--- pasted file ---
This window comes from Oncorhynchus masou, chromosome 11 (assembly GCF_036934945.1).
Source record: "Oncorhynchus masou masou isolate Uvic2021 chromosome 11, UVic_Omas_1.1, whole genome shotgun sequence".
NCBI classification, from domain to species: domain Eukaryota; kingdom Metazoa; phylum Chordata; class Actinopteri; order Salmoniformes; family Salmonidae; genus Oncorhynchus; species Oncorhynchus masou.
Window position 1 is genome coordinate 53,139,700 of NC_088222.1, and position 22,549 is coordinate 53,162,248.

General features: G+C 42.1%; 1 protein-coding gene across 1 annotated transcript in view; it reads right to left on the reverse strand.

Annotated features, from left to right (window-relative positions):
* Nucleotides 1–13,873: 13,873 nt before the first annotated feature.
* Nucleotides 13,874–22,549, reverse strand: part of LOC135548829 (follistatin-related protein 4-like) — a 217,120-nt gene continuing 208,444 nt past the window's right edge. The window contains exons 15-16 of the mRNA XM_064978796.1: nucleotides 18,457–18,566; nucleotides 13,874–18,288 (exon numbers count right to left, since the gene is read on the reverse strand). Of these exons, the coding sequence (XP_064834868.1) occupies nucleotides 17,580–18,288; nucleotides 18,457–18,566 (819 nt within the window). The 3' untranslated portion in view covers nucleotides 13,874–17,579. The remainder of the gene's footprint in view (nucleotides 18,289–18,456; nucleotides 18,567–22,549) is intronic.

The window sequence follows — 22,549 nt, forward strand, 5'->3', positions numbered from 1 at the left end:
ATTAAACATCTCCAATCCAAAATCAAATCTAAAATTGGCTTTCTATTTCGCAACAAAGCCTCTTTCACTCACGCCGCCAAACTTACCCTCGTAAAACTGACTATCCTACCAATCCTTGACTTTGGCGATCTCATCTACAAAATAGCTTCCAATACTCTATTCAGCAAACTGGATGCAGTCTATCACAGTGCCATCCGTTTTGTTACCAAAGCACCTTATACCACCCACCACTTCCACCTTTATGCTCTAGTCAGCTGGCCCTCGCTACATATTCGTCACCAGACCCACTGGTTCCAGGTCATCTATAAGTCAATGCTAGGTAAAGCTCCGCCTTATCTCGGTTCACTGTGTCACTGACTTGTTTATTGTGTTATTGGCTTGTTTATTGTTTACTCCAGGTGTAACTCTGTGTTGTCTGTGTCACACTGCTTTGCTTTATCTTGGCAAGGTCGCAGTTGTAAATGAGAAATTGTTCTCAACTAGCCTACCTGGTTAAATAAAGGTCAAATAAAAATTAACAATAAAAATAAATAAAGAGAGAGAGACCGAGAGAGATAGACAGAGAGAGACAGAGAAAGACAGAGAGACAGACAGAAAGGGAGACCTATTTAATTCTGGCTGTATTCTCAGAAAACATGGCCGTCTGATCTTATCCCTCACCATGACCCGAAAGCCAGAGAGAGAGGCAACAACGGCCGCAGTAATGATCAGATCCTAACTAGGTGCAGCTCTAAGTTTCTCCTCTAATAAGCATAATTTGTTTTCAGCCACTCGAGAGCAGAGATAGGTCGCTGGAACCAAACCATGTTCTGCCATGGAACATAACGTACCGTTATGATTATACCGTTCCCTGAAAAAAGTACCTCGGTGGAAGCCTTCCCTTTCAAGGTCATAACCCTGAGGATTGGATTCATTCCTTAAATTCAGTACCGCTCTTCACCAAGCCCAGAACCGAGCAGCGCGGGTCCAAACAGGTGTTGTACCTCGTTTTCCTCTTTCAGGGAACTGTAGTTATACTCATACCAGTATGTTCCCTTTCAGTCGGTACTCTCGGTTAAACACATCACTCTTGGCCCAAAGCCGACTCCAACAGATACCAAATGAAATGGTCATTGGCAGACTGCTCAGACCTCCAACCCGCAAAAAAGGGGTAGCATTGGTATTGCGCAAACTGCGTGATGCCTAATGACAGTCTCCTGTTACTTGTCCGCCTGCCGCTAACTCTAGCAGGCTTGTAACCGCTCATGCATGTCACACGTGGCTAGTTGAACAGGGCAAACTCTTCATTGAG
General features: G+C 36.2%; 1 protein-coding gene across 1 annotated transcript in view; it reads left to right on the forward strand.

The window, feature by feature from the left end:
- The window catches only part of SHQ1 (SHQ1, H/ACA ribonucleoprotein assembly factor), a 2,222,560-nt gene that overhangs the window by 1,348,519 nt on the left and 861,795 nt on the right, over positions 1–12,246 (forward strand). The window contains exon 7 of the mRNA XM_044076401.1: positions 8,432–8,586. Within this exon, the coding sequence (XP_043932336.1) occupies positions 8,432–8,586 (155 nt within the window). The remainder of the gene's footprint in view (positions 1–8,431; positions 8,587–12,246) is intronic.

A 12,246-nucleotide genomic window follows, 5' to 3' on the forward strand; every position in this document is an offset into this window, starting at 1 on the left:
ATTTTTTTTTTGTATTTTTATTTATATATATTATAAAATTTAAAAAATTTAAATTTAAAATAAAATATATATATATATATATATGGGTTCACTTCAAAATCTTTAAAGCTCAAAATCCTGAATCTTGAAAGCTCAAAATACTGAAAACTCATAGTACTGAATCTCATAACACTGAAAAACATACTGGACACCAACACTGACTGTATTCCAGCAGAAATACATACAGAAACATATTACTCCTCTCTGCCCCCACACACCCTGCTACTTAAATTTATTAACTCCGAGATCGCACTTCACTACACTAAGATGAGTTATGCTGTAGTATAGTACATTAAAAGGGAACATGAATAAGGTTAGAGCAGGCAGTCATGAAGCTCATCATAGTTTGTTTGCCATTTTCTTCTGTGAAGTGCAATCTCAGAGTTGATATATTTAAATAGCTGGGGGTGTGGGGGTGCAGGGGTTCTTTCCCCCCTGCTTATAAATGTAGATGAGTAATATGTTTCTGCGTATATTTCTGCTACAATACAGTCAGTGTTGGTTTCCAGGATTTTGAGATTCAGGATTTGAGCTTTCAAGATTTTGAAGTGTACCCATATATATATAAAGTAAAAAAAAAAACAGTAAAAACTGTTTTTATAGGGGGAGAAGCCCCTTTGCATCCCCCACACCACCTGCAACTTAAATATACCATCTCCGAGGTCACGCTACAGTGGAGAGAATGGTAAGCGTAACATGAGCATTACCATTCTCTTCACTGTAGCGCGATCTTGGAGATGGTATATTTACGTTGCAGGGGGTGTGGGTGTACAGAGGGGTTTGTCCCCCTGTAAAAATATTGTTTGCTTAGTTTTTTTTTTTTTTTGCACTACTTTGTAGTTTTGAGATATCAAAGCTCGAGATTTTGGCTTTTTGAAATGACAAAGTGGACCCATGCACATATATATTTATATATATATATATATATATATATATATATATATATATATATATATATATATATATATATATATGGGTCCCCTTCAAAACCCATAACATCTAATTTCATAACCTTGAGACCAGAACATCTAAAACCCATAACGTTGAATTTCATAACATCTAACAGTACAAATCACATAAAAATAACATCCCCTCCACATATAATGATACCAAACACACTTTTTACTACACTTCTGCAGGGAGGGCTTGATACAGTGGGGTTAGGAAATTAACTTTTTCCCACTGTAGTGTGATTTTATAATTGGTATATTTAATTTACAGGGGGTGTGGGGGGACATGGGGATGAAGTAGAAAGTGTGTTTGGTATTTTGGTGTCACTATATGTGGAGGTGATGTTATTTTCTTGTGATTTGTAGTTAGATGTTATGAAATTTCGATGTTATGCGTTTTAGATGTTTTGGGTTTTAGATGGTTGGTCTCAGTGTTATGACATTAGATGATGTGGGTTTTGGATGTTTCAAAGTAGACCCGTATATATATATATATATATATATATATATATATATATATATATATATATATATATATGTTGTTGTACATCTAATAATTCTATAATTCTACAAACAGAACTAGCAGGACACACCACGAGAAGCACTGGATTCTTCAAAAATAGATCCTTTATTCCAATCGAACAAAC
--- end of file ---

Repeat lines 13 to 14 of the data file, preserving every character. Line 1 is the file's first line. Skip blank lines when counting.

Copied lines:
- The window catches only part of SHQ1 (SHQ1, H/ACA ribonucleoprotein assembly factor), a 2,222,560-nt gene that overhangs the window by 1,348,519 nt on the left and 861,795 nt on the right, over positions 1–12,246 (forward strand). The window contains exon 7 of the mRNA XM_044076401.1: positions 8,432–8,586. Within this exon, the coding sequence (XP_043932336.1) occupies positions 8,432–8,586 (155 nt within the window). The remainder of the gene's footprint in view (positions 1–8,431; positions 8,587–12,246) is intronic.

A 12,246-nucleotide genomic window follows, 5' to 3' on the forward strand; every position in this document is an offset into this window, starting at 1 on the left: